“They (the Left Behind series) are instilling this terrible fear in children that people are going to be left behind. It is not biblical. There is no rapture in the Bible,” Rossing told The Rutherford Institute's Whitehead.

“9/11 was a wake up call to America,” the Rev. LaHaye told Morley Safer in his 60 Minutes II interview. “Suddenly, our false sense of security was shaken. Now we realize we're vulnerable. And that fear can lead many people to Christ.”

“I see many signs of the Lord’s return. This could be the generation that’s going to hear Jesus shout from the heaven, and we’ll respond, to be with him. And you don’t want your loved ones to be left behind,” he pointed out.

In an interview with The Rutherford Institute’s John Whitehead, Barbara Rossing turns the tables on the Rapture faithful who see death, annihilation and years of terror: “I was on 60 Minutes [II] with [the Rev.] Tim LaHaye, [and] he said that liberals have created this loving, wimpy Jesus and that we need the judgmental, warrior Jesus. The big question now is what is the true image of Jesus? A loving Jesus is not wimpy. A loving Jesus is precisely who Jesus is, and that is how he is portrayed in the Gospels.”

Rather than scare the living daylights out of folks, the book of Revelation actually aims “to comfort and inspire Christians to a vision of hope,” Rossing stated. “In the early Roman Empire, when it looked like violence was getting out of hand -- much like things today -- it was a message to people that the empire would not last much longer and that the Emperor was not the one in charge of the world. Jesus is in our midst, but He is not the avenging warrior Jesus. Jesus is the lamb who is leading us to a different way of life -- one espousing love.”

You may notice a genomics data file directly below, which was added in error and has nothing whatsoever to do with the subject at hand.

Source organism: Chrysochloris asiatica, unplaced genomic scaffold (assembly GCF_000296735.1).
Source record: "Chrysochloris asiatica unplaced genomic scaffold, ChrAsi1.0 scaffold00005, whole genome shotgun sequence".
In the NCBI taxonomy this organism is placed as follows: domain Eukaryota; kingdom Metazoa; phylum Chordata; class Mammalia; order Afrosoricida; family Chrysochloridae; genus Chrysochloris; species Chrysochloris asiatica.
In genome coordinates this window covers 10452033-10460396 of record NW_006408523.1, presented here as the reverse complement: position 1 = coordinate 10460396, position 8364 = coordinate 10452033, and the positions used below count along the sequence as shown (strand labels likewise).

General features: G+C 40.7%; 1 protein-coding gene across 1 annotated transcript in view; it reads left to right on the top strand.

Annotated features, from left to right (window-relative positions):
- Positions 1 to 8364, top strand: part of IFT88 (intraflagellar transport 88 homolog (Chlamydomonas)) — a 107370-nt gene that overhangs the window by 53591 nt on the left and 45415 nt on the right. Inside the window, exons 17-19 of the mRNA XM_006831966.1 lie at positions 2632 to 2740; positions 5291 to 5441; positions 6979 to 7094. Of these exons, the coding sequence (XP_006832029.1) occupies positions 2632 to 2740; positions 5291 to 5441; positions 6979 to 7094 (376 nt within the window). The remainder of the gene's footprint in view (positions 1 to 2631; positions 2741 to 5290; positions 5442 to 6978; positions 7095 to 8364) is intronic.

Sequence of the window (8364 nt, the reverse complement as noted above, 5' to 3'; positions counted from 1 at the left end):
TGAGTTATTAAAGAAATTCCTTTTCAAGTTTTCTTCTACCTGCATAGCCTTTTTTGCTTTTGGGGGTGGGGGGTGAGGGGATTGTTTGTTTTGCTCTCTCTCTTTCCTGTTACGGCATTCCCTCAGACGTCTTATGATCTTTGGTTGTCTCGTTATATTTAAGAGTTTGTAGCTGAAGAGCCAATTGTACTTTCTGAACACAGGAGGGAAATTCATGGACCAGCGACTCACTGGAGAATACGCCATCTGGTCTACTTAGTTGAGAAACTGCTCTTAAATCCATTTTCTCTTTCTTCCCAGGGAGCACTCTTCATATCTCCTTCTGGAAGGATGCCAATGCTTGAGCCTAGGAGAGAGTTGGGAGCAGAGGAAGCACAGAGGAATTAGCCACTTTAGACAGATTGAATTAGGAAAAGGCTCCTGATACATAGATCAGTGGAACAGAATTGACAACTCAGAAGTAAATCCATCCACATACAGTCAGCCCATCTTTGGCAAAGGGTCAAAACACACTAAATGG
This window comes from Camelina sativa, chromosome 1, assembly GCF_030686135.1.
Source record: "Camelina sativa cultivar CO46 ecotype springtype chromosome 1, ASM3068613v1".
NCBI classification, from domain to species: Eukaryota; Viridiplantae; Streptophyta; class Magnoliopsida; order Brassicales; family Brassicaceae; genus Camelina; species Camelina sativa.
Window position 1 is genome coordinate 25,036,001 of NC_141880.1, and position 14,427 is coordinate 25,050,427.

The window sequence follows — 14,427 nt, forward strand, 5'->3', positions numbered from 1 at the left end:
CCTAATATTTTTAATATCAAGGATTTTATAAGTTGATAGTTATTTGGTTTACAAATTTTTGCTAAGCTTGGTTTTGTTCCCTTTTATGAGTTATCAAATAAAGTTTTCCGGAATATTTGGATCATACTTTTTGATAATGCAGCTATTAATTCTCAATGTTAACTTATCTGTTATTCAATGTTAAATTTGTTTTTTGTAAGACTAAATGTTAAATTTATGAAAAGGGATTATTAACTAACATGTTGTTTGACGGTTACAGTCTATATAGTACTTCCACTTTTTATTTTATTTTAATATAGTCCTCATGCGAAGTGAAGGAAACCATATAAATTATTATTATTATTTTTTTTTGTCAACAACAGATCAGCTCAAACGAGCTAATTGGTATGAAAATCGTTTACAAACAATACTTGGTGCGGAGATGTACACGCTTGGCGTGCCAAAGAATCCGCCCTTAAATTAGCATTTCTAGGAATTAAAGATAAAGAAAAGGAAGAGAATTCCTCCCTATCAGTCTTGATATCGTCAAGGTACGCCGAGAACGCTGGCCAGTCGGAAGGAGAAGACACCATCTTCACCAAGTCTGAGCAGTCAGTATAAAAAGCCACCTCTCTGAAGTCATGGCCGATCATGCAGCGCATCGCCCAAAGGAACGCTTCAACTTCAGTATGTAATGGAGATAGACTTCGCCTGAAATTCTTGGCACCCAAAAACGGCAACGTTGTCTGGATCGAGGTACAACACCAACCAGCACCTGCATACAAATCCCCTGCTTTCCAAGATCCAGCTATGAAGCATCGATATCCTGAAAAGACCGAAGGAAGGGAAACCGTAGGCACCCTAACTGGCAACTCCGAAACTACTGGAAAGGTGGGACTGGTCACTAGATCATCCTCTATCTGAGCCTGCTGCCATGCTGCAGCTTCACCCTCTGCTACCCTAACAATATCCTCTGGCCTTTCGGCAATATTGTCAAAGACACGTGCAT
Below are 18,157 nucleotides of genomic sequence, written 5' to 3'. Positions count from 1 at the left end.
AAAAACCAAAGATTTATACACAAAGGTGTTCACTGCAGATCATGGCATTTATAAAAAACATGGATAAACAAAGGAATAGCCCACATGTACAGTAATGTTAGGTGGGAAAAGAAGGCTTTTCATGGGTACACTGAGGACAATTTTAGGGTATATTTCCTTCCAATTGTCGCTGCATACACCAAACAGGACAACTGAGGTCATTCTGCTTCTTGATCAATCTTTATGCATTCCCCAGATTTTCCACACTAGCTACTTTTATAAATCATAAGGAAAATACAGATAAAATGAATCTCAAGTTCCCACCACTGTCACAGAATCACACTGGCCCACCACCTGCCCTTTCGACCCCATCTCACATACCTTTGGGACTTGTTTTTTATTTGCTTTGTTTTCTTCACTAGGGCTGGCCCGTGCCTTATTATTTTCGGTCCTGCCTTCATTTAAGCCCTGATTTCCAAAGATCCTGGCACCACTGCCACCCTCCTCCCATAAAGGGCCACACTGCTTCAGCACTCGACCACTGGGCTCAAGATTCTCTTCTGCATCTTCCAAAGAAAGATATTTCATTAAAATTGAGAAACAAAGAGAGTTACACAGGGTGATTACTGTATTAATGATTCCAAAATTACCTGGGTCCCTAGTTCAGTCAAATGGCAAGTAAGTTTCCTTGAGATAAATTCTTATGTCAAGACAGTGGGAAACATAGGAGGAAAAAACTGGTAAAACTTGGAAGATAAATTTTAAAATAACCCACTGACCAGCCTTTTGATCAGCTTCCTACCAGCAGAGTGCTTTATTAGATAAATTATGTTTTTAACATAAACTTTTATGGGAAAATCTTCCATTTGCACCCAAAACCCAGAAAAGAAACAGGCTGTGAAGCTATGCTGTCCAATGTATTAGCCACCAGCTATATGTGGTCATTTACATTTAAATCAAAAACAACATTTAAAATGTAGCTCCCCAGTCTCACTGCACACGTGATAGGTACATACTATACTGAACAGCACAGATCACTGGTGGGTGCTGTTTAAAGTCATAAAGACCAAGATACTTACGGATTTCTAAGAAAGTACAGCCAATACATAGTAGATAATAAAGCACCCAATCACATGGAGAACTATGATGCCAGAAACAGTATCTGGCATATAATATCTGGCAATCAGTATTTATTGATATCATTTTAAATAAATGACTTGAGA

The Left Behind series has helped launch an extraordinarily profitable cottage industry, where there’s no shortage of new products and spin-offs: Left Behind II: Tribulation Force -- the second Left Behind movie starring Kirk Cameron -- is now available on DVD; The Left Behind Prophecy Club is a fee-based website and newsletter designed “to help people understand how current events may actually relate to End Times prophecy;” “In a world where madmen rule, the voice of God will not be silenced,” reads the promotional blurb for Jerry Jenkins’ latest novel titled Silenced (Book 2 in the SOON trilogy).

For those looking for up-to-the-minute Rapture scorecards, Webmaster Todd Strandberg has created The Rapture Index, which he somewhat playfully calls a “Dow Jones Industrial Average of End Time activity.” The Rapture Index tracks of a number of indicators, aimed at gauging how bad things are on earth. Included in the mixed bag of categories or “indicators” are: Bible-related categories which include False Christs, Satanism, the Mark of the Beast and The Anti-Christ; financial indicators, including stats on unemployment, inflation, interest rates, and oil prices; cultural issues including drug use, liberalism, and civil rights; and then, there are your natural disasters -- earthquakes, volcanoes, floods, plagues and drought.

Two weeks after 9/11, “the index hit an all-time high of 182... as the bandwidth nearly melted under the weight of 8 million visitors,” Time magazine reported. As of September 13, the index stood at 151, the highest number this year. (Interestingly, the record low number, 93, was registered on December 12, 1993, the end of Bill Clinton's first year as president.)

Comparing the theme of the “Left Behind” series to ethnic cleansing, New York Times columnist Nicholas Kristof recently wrote: “If a Muslim were to write an Islamic version of 'Glorious Appearing' and publish it in Saudi Arabia, jubilantly describing a massacre of millions of non-Muslims by God, we would have a fit.” Kristoff added that “It's disconcerting to find ethnic cleansing celebrated as the height of piety.”

Bill Berkowitz is a longtime observer of the conservative movement. His column Conservative Watch documents the strategies, players, institutions, victories and defeats of the American Right.